HBase architecture always has “Single Point Of Failure” feature, and there is no exception handling mechanism associated with it.
Here, we will learn what are the pros and cons of HBase and performance bottlenecks:
- In any production environment, HBase is running with a cluster of more than 5000 nodes, only Hmaster acts as the master to all the slaves Region servers. If Hmaster goes down, it can be only be recovered after a long time. Even though the client is able to connect region server. Having another master is possible but only one will be active. It will take a long time to activate the second Hmaster if the main Hmaster goes down. So, Hmaster is a performance bottleneck.
- In HBase, we cannot implement any cross data operations and joining operations, of course, we can implement the joining operations using MapReduce, which would take a lot of time to designing and development. Tables join operations are difficult to perform in HBase. In some use case, its impossible to create join operations that related to tables that are present in HBase
- HBase would require new design when we want to migrate data from RDBMS external sources to HBase servers. However, this process takes a lot of time.
- HBase is really tough for querying. We may have to integrate HBase with some SQL layers like Apache phoenix where we can write queries to trigger the data in the HBase. It’s really good to have Apache Phoenix on top of HBase.
- Another drawback with HBase is that, we cannot have more than one indexing in the table, only row key column acts as a primary key. So, the performance would be slow when we wanted to search on more than one field or other than Row key. This problem we can overcome by writing MapReduce code, integrating with Apache SOLR and with Apache Phoenix.
- Slow improvements in the security for the different users to access the data from HBase.
- HBase doesn’t support partial keys completely
- HBase allows only one default sort per table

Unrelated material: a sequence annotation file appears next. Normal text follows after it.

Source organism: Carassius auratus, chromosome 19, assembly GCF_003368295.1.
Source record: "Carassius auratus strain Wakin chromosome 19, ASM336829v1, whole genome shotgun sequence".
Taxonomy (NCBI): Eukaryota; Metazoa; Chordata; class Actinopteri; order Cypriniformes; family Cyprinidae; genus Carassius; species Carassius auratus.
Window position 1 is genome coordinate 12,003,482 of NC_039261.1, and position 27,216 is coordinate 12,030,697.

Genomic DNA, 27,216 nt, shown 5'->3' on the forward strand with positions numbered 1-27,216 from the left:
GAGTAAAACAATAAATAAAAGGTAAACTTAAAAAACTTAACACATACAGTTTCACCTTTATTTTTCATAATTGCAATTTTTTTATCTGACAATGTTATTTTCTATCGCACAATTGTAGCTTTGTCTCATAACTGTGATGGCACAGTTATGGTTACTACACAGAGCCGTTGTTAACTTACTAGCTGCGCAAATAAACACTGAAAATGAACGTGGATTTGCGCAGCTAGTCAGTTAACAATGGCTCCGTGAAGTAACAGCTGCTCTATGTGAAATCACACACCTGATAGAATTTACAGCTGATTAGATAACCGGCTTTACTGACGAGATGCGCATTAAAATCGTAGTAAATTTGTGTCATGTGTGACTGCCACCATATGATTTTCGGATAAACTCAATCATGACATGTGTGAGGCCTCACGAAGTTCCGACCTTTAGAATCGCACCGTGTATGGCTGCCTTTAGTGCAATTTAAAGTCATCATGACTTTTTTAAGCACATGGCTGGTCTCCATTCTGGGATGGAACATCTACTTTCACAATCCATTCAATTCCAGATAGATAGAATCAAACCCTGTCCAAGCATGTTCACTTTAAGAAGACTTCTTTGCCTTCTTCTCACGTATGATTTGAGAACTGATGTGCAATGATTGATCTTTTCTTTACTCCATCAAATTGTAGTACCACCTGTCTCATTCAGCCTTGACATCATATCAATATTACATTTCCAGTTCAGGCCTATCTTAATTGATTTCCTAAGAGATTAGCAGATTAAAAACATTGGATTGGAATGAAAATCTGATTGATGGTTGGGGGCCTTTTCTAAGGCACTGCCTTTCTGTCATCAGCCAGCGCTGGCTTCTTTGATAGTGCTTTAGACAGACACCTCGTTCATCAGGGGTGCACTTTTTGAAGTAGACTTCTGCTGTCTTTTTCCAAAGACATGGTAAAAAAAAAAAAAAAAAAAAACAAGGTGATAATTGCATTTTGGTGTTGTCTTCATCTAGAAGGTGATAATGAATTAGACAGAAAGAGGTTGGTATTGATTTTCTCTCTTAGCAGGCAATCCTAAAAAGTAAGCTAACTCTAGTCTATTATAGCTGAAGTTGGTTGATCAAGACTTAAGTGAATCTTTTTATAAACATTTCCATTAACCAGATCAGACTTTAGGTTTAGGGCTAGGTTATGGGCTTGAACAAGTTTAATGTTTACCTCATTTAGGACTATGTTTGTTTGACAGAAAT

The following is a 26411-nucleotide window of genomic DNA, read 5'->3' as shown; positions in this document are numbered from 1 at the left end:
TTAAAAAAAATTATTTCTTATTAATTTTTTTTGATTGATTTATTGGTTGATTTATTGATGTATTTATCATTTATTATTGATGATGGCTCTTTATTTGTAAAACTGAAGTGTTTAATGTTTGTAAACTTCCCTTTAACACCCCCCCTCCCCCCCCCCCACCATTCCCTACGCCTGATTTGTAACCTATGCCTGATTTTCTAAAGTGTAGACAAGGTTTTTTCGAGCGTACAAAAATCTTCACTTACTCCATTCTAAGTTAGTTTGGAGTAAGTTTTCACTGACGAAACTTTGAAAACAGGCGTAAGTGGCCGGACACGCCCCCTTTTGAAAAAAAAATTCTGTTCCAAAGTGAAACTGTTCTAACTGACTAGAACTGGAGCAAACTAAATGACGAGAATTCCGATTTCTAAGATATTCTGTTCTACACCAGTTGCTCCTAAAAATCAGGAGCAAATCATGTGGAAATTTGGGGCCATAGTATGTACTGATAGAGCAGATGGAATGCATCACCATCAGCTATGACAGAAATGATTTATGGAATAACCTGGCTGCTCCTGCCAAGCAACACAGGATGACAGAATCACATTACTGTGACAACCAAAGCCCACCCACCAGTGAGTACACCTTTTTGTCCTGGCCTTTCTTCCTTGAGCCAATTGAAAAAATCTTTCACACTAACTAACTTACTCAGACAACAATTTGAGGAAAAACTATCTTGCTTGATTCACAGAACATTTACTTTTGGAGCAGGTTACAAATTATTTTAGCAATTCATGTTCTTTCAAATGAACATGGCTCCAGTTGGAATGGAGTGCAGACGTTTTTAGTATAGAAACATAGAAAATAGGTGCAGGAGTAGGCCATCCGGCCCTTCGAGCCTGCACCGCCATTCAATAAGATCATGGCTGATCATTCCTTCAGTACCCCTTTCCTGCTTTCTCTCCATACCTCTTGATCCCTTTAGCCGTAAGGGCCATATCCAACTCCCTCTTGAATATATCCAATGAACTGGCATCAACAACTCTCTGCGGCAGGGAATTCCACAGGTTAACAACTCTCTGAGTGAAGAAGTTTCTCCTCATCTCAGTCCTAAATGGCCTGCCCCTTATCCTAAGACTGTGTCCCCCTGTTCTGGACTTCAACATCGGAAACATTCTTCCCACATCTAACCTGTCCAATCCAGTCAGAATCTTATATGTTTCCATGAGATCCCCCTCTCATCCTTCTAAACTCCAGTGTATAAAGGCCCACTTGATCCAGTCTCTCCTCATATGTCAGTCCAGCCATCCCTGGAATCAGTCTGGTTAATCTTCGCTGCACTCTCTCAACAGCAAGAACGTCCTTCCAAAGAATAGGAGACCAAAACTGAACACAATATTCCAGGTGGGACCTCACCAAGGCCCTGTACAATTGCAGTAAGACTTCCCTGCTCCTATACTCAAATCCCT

- It’s very difficult to store large size of binary files in HBase
- The storage of HBase will limit real-time queries and sorting
- Key lookup and Range lookup in terms of searching table contents using key values, it will limit queries that perform on real time
- Default indexing is not present in HBase. Programmers have to define several lines of code or script to perform indexing functionality in HBase
- Expensive in terms of Hardware requirements and memory blocks allocations.
- More servers should be installed for distributed cluster environments (like each server for NameNode, DataNodes, ZooKeeper, and Region Servers)
- Performance wise it require high memory machines
- Costing and maintenance wise it is also higher
Here, we will learn what are the pros/benefits of HBase:
- Can store large data sets on top of HDFS file storage and will aggregate and analyze billions of rows present in the HBase tables
- In HBase, the database can be shared
- Operations such as data reading and processing will take small amount of time as compared to traditional relational models
- Random read and write operations
- For online analytical operations, HBase is used extensively.
- For example: In banking applications such as real-time data updates in ATM machines, HBase can be used.
Here are the important cons/limitations of HBase:
- We cannot expect completely to use HBase as a replacement for traditional models. Some of the traditional models features cannot support by HBase
- HBase cannot perform functions like SQL. It doesn’t support SQL structure, so it does not contain any query optimizer
- HBase is CPU and Memory intensive with large sequential input or output access while as Map Reduce jobs are primarily input or output bound with fixed memory. HBase integrated with Map-reduce jobs will result in unpredictable latencies
- HBase integrated with pig and Hive jobs results in some time memory issues on cluster
- In a shared cluster environment, the set up requires fewer task slots per node to allocate for HBase CPU requirements